Music with too much synth. High-waisted jeans. Neon. Terrible haircuts. Fanny packs. If you added rollerblading in spandex, we’d be talking about the 80s, but it’s 2014 and you could throw your old Pet Rock down any busy street and hit someone flaunting all of those things, oblivious to their many crimes.
Except that we’ve learned a thing or two from our layer-haired precursors of 30 years ago. Music is probably no more timeless, although neon is used more discriminately. High-waisted jeans? Women of the world, please just stop doing that to yourselves. But the fanny pack is back, and before we go further, we’re going to stop calling it that. And by we I don’t mean ‘we’ in the weird way that writers refer to themselves in the 2nd person, but rather me, you, and everyone else. Do you even know what a fanny is? Let’s forever after refer to it as a Hip Pack.
So hip packs have come to mountain biking. At first I wanted to make it rain with insults falling on anyone wearing one, but I decided to bite my tongue and save my energy for tearing down hipster hairstyles instead. Then Dakine sent us their Enduro Hip Pack 9L and I was no longer able to stay on the sidelines.
Like most of you I’d rather not have to wear a pack when riding but didn’t feel I had much choice in the past. Fancy ventilation or not, your back will get sweaty, it will shift around especially as the trail drops away from you, and who wouldn’t prefer to ride without shoulder straps tugging at them? For most of the year in the PNW you need a jacket with you, and for the other 2 weeks it’s hot and you’ll want a lot of water along, at least for any ride over 2 hours.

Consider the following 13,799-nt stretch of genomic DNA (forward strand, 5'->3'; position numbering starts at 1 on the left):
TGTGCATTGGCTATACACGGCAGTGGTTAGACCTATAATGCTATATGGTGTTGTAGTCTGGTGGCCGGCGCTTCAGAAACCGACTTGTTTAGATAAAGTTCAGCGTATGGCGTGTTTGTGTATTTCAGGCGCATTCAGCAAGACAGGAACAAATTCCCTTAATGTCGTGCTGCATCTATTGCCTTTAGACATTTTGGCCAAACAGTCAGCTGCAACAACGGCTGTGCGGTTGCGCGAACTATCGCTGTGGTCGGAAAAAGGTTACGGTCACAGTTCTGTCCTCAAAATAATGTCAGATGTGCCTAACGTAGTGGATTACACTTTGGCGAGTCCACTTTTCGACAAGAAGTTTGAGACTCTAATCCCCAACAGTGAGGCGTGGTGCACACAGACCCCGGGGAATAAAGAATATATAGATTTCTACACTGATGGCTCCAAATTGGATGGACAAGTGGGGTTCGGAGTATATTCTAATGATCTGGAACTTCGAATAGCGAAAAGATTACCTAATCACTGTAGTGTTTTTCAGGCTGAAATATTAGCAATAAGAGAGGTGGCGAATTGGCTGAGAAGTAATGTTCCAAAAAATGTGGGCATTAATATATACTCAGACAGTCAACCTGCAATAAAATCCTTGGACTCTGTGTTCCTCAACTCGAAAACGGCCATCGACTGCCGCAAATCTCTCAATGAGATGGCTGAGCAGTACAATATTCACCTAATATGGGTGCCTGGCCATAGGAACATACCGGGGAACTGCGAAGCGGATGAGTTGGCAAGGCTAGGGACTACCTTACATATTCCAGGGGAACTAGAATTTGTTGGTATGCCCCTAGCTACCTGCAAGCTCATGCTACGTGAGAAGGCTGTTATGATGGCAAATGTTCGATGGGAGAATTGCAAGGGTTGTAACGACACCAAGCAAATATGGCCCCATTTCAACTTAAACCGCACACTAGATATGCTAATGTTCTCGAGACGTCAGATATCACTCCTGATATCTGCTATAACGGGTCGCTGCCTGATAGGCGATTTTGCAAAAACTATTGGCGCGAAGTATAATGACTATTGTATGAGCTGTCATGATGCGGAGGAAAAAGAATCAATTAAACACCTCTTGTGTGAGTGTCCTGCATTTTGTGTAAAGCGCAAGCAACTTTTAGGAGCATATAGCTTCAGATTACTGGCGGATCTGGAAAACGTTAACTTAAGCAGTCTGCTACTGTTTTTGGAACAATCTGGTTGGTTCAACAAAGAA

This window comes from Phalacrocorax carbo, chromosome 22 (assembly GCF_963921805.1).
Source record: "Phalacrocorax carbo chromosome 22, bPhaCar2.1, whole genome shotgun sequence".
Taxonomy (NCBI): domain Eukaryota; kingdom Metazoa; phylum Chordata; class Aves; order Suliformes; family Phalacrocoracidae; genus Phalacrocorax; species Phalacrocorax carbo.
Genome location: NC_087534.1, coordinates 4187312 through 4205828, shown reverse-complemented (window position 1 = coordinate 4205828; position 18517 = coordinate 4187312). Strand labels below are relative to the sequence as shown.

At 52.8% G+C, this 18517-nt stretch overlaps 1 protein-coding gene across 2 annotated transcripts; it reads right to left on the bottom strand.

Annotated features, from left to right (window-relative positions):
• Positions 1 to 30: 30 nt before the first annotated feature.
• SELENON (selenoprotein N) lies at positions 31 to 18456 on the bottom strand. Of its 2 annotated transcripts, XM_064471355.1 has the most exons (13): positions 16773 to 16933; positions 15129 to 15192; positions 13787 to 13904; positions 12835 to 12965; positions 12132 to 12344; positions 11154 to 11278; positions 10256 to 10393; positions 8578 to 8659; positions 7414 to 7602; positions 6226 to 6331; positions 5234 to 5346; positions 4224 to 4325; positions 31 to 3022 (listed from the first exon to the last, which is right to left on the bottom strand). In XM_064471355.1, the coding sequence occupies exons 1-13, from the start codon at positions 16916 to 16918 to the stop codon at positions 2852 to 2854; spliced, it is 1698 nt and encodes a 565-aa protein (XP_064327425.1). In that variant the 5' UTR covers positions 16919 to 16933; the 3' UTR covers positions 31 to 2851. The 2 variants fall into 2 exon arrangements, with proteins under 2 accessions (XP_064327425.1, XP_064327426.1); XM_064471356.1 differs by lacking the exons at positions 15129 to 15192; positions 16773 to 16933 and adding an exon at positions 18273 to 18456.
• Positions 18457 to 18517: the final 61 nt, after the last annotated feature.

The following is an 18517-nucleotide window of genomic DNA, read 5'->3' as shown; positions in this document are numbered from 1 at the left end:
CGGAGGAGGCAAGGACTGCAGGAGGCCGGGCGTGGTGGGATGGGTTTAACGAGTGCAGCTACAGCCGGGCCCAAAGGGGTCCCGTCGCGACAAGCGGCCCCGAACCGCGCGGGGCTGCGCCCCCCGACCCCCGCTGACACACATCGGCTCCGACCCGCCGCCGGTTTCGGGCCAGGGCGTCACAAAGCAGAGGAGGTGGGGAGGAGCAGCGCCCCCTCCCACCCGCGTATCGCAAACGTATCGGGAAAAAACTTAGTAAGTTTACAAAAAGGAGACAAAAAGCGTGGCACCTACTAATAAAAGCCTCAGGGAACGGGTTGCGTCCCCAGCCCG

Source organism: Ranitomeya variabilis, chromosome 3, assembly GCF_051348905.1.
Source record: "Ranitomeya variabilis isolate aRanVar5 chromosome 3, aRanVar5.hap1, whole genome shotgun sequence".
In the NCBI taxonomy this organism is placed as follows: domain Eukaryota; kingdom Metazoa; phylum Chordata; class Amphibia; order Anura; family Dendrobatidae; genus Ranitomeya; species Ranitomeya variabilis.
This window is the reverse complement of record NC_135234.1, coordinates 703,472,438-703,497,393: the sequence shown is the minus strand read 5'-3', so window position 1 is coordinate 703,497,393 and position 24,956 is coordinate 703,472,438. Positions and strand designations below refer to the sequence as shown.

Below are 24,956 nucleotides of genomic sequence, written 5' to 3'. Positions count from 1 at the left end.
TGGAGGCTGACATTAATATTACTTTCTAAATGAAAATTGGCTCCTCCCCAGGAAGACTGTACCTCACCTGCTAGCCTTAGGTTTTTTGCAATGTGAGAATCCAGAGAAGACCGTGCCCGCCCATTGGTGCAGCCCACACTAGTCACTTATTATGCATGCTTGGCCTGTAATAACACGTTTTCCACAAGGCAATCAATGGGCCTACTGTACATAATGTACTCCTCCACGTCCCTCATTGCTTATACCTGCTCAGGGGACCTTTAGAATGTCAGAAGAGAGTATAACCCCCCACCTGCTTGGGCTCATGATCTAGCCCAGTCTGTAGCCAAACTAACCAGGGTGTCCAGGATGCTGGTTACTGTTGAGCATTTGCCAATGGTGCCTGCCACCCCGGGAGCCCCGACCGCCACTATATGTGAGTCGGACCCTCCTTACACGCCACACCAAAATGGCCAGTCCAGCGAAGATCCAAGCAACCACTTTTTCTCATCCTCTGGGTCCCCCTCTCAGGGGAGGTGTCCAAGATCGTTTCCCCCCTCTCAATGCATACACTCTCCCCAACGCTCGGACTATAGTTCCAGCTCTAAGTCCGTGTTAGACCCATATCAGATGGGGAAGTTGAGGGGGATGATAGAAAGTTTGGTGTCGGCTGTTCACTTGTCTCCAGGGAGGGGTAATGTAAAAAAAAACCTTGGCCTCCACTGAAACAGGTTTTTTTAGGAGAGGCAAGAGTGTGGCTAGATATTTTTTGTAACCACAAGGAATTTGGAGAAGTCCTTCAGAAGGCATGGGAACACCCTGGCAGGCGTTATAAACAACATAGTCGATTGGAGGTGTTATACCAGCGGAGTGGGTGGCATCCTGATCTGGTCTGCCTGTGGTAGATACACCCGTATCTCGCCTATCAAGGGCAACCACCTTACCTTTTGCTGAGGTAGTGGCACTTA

True, there are rides where a pack is simply the right tool: lots of liquid, extra gloves, two tubes…whatever you feel you need. The thing is that a lot of my rides are 2 hours or less, I often wear a jacket the whole time or bring a compact one just in case, and if I’m not dehydrated to start with, one bottle is good enough since I usually slam one before the ride starts. And I’d wager a mix tape of 80s hair band classics that most of you are the same.
Ironically, what kept me from using the Dakine Enduro Hip Pack more often is that it wouldn’t play nice with my roof-mounted bike rack, which grabs the down tube right where a bottle cage would sit. Thanks to a rack change, the hip pack is back in play and I’m really happy about it. You could fit a regular 12 oz. bottle in the main pocket but it wouldn’t be easy enough to access, although a spare bottle in there would be fair game for longer or hotter rides.
The waist strap is wide and snugs down with two straps that face forward, so you can cinch it while pedaling if needed – but if you get it sitting right before you start your ride, you’ll never have to touch it again. And while a bit of sweat will build up behind it, it’s a much smaller backprint than the smallest hydration pack, so go ahead and enjoy the wind flowing through your jersey, and the lack of straps on your shoulders. Five stars for fit.
The Dakine Enduro Hip Pack 9L retails for $54.95 CAD / $50.00 USD
Fanny packs Hip Packs: Yay or Nay?